Question: I got a telescope as a birthday gift, but haven’t been able to find anything other than the Moon. What’s the trick to using this thing? — RW, New River, AZ
Answer: If your telescope looks anything like the one shown above, it’s not your fault. Sadly, many scopes received as gifts are poorly constructed and just not capable of viewing much more than the Moon. These “discount store scopes” are a major source of frustration for those seeking the wonders of the night sky. And, they’re one of the main reasons people quit astronomy before giving it a fair chance.
Also disappointing are those “historical replica” scopes with the shiny brass coatings. They look good on a bookshelf, but few are of astronomical quality. As a general rule, any scope that costs less than $100 isn’t going to be of much use for serious astronomy. For a beginner, no problem, but you gotta recognize the limitations.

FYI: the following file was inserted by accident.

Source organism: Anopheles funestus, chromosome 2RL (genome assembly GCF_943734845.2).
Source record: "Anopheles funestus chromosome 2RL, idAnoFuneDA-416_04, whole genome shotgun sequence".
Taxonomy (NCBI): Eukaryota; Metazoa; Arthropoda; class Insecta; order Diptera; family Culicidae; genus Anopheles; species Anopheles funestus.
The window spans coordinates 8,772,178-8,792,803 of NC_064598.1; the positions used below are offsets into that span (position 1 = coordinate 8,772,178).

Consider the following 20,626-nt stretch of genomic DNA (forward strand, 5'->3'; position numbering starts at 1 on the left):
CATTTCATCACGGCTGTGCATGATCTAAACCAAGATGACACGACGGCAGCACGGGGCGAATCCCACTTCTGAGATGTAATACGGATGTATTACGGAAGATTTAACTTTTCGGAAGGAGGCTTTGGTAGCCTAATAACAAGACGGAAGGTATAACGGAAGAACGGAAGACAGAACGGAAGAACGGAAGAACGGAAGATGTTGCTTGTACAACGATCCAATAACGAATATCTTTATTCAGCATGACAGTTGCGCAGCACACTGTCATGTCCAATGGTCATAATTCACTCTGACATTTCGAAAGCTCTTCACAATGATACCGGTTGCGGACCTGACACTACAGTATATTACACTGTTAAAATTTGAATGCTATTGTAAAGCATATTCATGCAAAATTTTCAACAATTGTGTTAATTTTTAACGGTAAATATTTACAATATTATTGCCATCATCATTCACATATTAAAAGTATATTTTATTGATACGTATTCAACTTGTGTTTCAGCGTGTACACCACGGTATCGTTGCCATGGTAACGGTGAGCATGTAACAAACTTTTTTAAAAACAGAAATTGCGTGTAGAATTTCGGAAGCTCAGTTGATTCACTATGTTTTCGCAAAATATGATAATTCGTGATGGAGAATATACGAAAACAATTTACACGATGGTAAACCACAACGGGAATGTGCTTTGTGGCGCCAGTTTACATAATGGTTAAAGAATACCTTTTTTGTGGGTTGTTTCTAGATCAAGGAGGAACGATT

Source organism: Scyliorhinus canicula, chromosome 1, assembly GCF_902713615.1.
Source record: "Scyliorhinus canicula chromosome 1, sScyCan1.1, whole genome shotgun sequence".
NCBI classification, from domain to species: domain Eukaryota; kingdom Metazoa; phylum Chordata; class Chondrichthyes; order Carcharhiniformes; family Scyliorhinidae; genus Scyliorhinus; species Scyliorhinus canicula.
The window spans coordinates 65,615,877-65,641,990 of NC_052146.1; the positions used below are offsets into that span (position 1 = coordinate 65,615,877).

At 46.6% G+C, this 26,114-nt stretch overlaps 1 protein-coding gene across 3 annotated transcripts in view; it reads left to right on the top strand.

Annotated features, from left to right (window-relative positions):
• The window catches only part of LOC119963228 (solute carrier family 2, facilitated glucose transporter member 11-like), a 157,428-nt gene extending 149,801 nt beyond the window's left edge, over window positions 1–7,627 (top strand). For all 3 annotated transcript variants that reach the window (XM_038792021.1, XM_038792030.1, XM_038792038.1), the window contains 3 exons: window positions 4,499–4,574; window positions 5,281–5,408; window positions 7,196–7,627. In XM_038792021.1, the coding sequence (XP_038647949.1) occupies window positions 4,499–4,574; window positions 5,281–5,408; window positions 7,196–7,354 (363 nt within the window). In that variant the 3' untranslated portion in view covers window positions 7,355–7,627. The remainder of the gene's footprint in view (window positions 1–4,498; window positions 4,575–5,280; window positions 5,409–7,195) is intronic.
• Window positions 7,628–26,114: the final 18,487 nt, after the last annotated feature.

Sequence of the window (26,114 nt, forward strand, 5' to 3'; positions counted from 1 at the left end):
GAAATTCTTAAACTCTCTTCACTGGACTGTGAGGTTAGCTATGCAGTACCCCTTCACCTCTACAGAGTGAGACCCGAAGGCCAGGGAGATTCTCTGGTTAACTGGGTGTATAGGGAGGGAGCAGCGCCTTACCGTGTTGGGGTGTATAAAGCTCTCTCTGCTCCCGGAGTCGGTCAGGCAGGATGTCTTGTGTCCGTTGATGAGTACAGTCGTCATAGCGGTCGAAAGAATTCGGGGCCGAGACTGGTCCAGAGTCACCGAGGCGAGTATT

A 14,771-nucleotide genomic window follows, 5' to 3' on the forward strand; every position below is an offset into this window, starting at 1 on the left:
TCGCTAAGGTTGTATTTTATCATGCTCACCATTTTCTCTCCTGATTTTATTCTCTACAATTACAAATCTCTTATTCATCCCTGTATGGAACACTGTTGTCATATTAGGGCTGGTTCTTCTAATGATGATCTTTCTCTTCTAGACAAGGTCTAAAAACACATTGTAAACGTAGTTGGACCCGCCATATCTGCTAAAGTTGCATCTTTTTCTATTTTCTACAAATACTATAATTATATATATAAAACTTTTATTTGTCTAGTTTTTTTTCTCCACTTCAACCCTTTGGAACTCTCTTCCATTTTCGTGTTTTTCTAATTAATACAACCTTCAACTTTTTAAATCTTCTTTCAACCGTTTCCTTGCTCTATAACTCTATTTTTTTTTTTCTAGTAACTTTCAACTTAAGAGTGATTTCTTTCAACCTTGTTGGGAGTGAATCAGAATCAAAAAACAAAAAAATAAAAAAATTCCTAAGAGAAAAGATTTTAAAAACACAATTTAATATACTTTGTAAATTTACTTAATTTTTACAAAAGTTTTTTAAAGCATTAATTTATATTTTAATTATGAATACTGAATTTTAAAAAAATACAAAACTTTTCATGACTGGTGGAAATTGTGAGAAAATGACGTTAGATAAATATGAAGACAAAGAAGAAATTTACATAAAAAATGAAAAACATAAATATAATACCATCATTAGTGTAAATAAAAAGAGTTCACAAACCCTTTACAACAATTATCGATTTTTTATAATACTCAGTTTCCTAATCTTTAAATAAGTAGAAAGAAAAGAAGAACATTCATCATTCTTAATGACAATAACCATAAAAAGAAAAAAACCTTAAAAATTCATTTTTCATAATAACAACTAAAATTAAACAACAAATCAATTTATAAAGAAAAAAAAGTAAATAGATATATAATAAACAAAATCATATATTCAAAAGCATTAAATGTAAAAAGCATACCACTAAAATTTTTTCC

I would recommend you attend an observation session (often called a “Star Party”) hosted by a local amateur astronomy club. You’ll have the opportunity there to “audition” many fine scopes, observe the night sky through high-quality optics, and get answers to your questions about what to do next.
In the meantime, get a planisphere (under $20) to learn your way around the night sky. Search online, or at a local map store, and you’ll find many choices. They can be set to your current date and time, and show you what’s up in the sky. Learning the constellations (groups of stars that form a shape) and major stars, by name, is a crucial first step. Once you’re familiar with this “road map” it’ll be much easier to locate whatever you want to find. Even with a cheap scope, you should be able to see a few dozen amazing sights … you just have to know where to aim.